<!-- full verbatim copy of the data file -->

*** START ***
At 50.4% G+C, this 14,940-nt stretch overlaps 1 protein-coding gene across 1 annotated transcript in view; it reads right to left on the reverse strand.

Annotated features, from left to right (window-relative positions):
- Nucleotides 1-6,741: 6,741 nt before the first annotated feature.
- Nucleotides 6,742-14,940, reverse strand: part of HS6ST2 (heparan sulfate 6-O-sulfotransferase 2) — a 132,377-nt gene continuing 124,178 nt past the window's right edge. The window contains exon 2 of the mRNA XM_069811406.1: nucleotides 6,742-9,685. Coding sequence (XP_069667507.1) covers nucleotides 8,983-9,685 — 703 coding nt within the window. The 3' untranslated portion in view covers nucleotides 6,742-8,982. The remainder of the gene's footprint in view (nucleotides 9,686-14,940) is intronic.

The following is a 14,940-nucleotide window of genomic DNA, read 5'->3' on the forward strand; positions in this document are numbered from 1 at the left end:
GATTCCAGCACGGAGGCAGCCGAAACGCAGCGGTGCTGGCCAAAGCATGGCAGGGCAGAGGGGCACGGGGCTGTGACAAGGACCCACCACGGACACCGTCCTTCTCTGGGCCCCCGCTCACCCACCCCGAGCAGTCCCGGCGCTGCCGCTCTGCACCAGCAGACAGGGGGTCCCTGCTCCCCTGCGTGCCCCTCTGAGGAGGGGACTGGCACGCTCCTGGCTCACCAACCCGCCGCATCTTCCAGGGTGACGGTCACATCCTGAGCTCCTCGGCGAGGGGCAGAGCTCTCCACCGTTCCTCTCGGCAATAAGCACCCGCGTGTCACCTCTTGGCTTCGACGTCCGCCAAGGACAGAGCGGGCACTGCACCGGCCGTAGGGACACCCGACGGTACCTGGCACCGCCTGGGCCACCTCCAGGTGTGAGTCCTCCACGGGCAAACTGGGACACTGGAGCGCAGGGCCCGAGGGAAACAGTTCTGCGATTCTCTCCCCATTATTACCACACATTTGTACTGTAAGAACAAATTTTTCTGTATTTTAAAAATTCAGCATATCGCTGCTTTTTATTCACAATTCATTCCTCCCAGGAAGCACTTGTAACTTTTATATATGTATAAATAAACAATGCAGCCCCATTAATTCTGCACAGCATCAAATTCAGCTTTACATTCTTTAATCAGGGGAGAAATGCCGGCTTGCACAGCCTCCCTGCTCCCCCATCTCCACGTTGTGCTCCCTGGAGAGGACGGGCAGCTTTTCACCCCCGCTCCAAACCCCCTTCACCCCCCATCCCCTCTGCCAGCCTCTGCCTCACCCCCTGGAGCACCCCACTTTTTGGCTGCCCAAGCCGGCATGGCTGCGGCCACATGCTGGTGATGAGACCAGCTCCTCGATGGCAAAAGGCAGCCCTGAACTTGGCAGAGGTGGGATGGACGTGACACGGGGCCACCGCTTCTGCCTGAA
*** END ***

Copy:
At 50.4% G+C, this 14,940-nt stretch overlaps 1 protein-coding gene across 1 annotated transcript in view; it reads right to left on the reverse strand.

Annotated features, from left to right (window-relative positions):
- Nucleotides 1-6,741: 6,741 nt before the first annotated feature.
- Nucleotides 6,742-14,940, reverse strand: part of HS6ST2 (heparan sulfate 6-O-sulfotransferase 2) — a 132,377-nt gene continuing 124,178 nt past the window's right edge. The window contains exon 2 of the mRNA XM_069811406.1: nucleotides 6,742-9,685. Coding sequence (XP_069667507.1) covers nucleotides 8,983-9,685 — 703 coding nt within the window. The 3' untranslated portion in view covers nucleotides 6,742-8,982. The remainder of the gene's footprint in view (nucleotides 9,686-14,940) is intronic.

The following is a 14,940-nucleotide window of genomic DNA, read 5'->3' on the forward strand; positions in this document are numbered from 1 at the left end:
GATTCCAGCACGGAGGCAGCCGAAACGCAGCGGTGCTGGCCAAAGCATGGCAGGGCAGAGGGGCACGGGGCTGTGACAAGGACCCACCACGGACACCGTCCTTCTCTGGGCCCCCGCTCACCCACCCCGAGCAGTCCCGGCGCTGCCGCTCTGCACCAGCAGACAGGGGGTCCCTGCTCCCCTGCGTGCCCCTCTGAGGAGGGGACTGGCACGCTCCTGGCTCACCAACCCGCCGCATCTTCCAGGGTGACGGTCACATCCTGAGCTCCTCGGCGAGGGGCAGAGCTCTCCACCGTTCCTCTCGGCAATAAGCACCCGCGTGTCACCTCTTGGCTTCGACGTCCGCCAAGGACAGAGCGGGCACTGCACCGGCCGTAGGGACACCCGACGGTACCTGGCACCGCCTGGGCCACCTCCAGGTGTGAGTCCTCCACGGGCAAACTGGGACACTGGAGCGCAGGGCCCGAGGGAAACAGTTCTGCGATTCTCTCCCCATTATTACCACACATTTGTACTGTAAGAACAAATTTTTCTGTATTTTAAAAATTCAGCATATCGCTGCTTTTTATTCACAATTCATTCCTCCCAGGAAGCACTTGTAACTTTTATATATGTATAAATAAACAATGCAGCCCCATTAATTCTGCACAGCATCAAATTCAGCTTTACATTCTTTAATCAGGGGAGAAATGCCGGCTTGCACAGCCTCCCTGCTCCCCCATCTCCACGTTGTGCTCCCTGGAGAGGACGGGCAGCTTTTCACCCCCGCTCCAAACCCCCTTCACCCCCCATCCCCTCTGCCAGCCTCTGCCTCACCCCCTGGAGCACCCCACTTTTTGGCTGCCCAAGCCGGCATGGCTGCGGCCACATGCTGGTGATGAGACCAGCTCCTCGATGGCAAAAGGCAGCCCTGAACTTGGCAGAGGTGGGATGGACGTGACACGGGGCCACCGCTTCTGCCTGAA